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Year : 2006  |  Volume : 9  |  Issue : 1  |  Page : 57-64

Barriers to timely initiation of breastfeeding among mothers of healthy full-term babies who deliver at the University of Port Harcourt Teaching Hospital

University of Port Harcourt Teaching Hospital, Port Harcourt

Correspondence Address:
D D Awi
University of Port Harcourt Teaching Hospital, Port Harcourt

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Source of Support: None, Conflict of Interest: None

PMID: 16986292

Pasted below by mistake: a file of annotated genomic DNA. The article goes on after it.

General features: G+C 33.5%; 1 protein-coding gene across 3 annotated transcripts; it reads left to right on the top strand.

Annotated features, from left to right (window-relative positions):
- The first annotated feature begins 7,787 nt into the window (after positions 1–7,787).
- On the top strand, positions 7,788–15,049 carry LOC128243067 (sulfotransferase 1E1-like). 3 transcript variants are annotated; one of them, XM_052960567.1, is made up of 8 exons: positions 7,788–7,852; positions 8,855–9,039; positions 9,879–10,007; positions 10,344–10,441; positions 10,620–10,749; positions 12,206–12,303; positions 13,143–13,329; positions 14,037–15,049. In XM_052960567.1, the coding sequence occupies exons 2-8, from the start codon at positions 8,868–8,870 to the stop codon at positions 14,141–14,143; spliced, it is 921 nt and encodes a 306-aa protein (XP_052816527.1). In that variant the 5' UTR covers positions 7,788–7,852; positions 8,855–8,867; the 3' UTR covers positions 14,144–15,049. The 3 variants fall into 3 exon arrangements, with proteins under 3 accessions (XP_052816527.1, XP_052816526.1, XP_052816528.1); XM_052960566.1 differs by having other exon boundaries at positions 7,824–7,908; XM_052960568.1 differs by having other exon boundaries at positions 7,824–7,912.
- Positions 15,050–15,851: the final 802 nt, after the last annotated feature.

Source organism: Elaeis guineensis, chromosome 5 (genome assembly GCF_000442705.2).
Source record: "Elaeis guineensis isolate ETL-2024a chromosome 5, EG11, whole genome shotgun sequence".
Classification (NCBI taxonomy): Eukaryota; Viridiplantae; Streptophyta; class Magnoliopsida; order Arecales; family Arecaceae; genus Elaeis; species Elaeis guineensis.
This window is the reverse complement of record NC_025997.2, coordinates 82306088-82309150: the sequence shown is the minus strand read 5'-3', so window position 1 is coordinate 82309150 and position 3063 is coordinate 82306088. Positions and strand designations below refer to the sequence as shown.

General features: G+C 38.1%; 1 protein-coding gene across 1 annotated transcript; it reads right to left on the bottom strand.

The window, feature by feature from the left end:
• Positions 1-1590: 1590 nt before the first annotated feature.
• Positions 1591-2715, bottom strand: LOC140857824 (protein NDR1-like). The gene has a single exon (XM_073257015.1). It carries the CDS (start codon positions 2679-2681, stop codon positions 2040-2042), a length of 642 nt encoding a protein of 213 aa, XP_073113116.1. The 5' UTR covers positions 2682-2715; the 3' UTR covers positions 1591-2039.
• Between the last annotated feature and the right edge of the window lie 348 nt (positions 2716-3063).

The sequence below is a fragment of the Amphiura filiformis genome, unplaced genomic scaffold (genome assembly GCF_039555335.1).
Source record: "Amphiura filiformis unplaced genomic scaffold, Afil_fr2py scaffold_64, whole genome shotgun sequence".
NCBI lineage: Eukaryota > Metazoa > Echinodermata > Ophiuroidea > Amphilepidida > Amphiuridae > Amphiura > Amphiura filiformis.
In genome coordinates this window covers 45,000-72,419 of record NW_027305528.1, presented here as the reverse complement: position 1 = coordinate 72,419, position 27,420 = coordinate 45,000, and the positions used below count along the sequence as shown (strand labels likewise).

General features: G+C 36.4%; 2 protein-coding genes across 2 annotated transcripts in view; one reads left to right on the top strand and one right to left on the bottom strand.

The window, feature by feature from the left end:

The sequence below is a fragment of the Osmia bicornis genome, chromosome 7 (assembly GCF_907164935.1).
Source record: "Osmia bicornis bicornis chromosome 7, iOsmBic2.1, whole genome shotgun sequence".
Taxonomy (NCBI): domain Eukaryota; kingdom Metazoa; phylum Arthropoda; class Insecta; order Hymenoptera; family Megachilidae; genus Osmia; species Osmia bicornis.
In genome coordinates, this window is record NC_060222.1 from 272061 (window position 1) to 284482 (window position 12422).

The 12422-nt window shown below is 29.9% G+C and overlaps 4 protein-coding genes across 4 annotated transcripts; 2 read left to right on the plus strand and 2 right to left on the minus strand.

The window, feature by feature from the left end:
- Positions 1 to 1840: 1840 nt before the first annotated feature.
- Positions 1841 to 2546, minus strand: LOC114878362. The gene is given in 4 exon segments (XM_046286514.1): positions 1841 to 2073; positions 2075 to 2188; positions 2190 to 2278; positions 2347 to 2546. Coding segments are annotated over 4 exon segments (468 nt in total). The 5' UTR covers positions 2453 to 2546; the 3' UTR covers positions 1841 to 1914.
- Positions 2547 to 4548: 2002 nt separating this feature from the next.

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OBJECTIVES: (I) To determine the barriers to timely initiation of breastfeeding in mothers who Hospital. (2). To determine if there is any statistical association between the time of initiation of breastfeeding and certain socio-demographic, obstetric, psychosocial and environmental factors in the mother-baby pairs. METHODOLOGICAL: A prospective, hospital-based study of 500 consecutive health mother-infant pairs delivered at UPTH (both vaginally and by Caesarian section). Information was obtained using a structured questionnaire, medical record review and direct observation. Early initiation, i.e. mothers who initiated breastfeeding within 30 minutes of delivery (in the case of the vaginally delivered (VD) mothers) or within 30 minutes of recovery of post-operative consciousness (in the case of those delivered by Caesarian section) were compared with those who initiated breastfeeding after 30 minutes (Late initiator) in the VD and C/S groups. The association between time of breastfeeding initiation and factors under consideration were determine using the chi-squared test. RESULTS: Approximately 34% of the VD mother initiated breastfeeding early while no mother with Caesarean section had early initiation of breastfeeding. The mean time of breastfeeding initiation was 3.35 -/+ 2.6 hours in mother who had vaginal delivery, 6.50 +/- 3.4 hours and 5.9 +/- 1.9 hours in those who had Caesarean section with general or spinal anaesthesia respectively. Among those with vaginal delivery, mothers younger than 25 years and of high socioeconomic class were found to practice early breastfeeding initiation. Delay in the time of repair of episiotomy and labour duration less than 12 hours were associated with early breastfeeding initiation. Early contact between baby and mother, help received on the delivery table and the presence of more than one delivery assistant also positively influenced breastfeeding initiation. Similarly, the presence of a breastfeeding-trained delivery assistant enhanced the mother' practice of early initiation of breastfeeding. Observation of routine labour ward practices such as cleaning of the newborn and weight/length measurement had negative impact on the practice of early initiation of breastfeeding. Early contact between the mother and her newborn on the delivery table with assistance to initate breastfeeding was the most important predictor of early breastfeeding initiation. Parity, attendance at the antenatal clinic, receipt of breastfeeding information and use of analgesics during labour did not show any statistical association with time of initiation of breastfeeding. CONCLUSION/RECOMMENDATION: There was a low prevalence of early initiation of breastfeeding in mothers delivered at the University of Port Harcourt Teaching Hospital. This low prevalence was due to delay in helping the newly delivered mother, especially those with Caesarean delivery. Routine labour ward practices interfere with the time of breastfeeding initiation. Routine labour ward and delivery table, specific assignment to the staff in the delivery/labour rooms help newly delivered mothers initiate breastfeeding early, and empowering the to request for babies are recommended.

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